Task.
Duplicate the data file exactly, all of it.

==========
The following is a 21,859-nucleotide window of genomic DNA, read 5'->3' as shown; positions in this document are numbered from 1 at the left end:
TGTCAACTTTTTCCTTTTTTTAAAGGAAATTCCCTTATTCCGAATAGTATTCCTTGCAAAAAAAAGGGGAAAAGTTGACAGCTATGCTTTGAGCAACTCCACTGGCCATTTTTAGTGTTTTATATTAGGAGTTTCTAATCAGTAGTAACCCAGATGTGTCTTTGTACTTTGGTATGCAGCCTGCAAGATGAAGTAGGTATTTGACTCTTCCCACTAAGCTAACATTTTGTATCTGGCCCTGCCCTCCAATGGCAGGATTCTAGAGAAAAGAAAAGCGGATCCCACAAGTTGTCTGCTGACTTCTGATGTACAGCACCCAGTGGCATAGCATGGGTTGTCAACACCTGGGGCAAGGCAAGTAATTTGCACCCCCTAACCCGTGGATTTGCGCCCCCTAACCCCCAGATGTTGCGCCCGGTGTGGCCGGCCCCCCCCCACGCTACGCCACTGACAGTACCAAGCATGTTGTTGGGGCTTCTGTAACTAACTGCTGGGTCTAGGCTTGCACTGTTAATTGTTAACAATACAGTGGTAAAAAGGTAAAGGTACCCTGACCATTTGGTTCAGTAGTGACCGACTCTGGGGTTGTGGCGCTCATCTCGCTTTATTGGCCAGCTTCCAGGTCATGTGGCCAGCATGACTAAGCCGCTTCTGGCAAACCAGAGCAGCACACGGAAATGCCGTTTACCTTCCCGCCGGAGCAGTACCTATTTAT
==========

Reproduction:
The following is a 21,859-nucleotide window of genomic DNA, read 5'->3' as shown; positions in this document are numbered from 1 at the left end:
TGTCAACTTTTTCCTTTTTTTAAAGGAAATTCCCTTATTCCGAATAGTATTCCTTGCAAAAAAAAGGGGAAAAGTTGACAGCTATGCTTTGAGCAACTCCACTGGCCATTTTTAGTGTTTTATATTAGGAGTTTCTAATCAGTAGTAACCCAGATGTGTCTTTGTACTTTGGTATGCAGCCTGCAAGATGAAGTAGGTATTTGACTCTTCCCACTAAGCTAACATTTTGTATCTGGCCCTGCCCTCCAATGGCAGGATTCTAGAGAAAAGAAAAGCGGATCCCACAAGTTGTCTGCTGACTTCTGATGTACAGCACCCAGTGGCATAGCATGGGTTGTCAACACCTGGGGCAAGGCAAGTAATTTGCACCCCCTAACCCGTGGATTTGCGCCCCCTAACCCCCAGATGTTGCGCCCGGTGTGGCCGGCCCCCCCCCACGCTACGCCACTGACAGTACCAAGCATGTTGTTGGGGCTTCTGTAACTAACTGCTGGGTCTAGGCTTGCACTGTTAATTGTTAACAATACAGTGGTAAAAAGGTAAAGGTACCCTGACCATTTGGTTCAGTAGTGACCGACTCTGGGGTTGTGGCGCTCATCTCGCTTTATTGGCCAGCTTCCAGGTCATGTGGCCAGCATGACTAAGCCGCTTCTGGCAAACCAGAGCAGCACACGGAAATGCCGTTTACCTTCCCGCCGGAGCAGTACCTATTTAT